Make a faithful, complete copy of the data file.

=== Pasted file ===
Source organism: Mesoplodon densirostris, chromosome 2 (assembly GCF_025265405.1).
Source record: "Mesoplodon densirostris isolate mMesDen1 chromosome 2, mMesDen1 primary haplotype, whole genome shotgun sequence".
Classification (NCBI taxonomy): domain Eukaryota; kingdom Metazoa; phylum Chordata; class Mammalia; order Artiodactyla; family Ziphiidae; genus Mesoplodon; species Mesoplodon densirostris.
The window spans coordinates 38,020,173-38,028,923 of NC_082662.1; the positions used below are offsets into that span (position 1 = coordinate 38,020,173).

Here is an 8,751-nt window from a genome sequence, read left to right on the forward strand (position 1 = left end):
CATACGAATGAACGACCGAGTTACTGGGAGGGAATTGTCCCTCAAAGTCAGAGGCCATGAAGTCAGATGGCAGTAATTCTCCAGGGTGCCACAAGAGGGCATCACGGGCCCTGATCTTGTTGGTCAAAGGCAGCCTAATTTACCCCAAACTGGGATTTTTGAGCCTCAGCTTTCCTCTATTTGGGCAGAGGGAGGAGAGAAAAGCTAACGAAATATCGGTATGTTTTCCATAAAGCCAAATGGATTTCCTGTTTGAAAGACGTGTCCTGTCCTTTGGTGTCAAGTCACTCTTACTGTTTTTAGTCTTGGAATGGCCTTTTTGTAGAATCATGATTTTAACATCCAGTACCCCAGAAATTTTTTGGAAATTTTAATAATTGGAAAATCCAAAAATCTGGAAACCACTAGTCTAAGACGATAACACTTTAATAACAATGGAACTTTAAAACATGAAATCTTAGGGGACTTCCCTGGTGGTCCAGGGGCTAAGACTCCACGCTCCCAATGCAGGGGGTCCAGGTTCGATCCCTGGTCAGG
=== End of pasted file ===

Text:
Source organism: Mesoplodon densirostris, chromosome 2 (assembly GCF_025265405.1).
Source record: "Mesoplodon densirostris isolate mMesDen1 chromosome 2, mMesDen1 primary haplotype, whole genome shotgun sequence".
Classification (NCBI taxonomy): domain Eukaryota; kingdom Metazoa; phylum Chordata; class Mammalia; order Artiodactyla; family Ziphiidae; genus Mesoplodon; species Mesoplodon densirostris.
The window spans coordinates 38,020,173-38,028,923 of NC_082662.1; the positions used below are offsets into that span (position 1 = coordinate 38,020,173).

Here is an 8,751-nt window from a genome sequence, read left to right on the forward strand (position 1 = left end):
CATACGAATGAACGACCGAGTTACTGGGAGGGAATTGTCCCTCAAAGTCAGAGGCCATGAAGTCAGATGGCAGTAATTCTCCAGGGTGCCACAAGAGGGCATCACGGGCCCTGATCTTGTTGGTCAAAGGCAGCCTAATTTACCCCAAACTGGGATTTTTGAGCCTCAGCTTTCCTCTATTTGGGCAGAGGGAGGAGAGAAAAGCTAACGAAATATCGGTATGTTTTCCATAAAGCCAAATGGATTTCCTGTTTGAAAGACGTGTCCTGTCCTTTGGTGTCAAGTCACTCTTACTGTTTTTAGTCTTGGAATGGCCTTTTTGTAGAATCATGATTTTAACATCCAGTACCCCAGAAATTTTTTGGAAATTTTAATAATTGGAAAATCCAAAAATCTGGAAACCACTAGTCTAAGACGATAACACTTTAATAACAATGGAACTTTAAAACATGAAATCTTAGGGGACTTCCCTGGTGGTCCAGGGGCTAAGACTCCACGCTCCCAATGCAGGGGGTCCAGGTTCGATCCCTGGTCAGG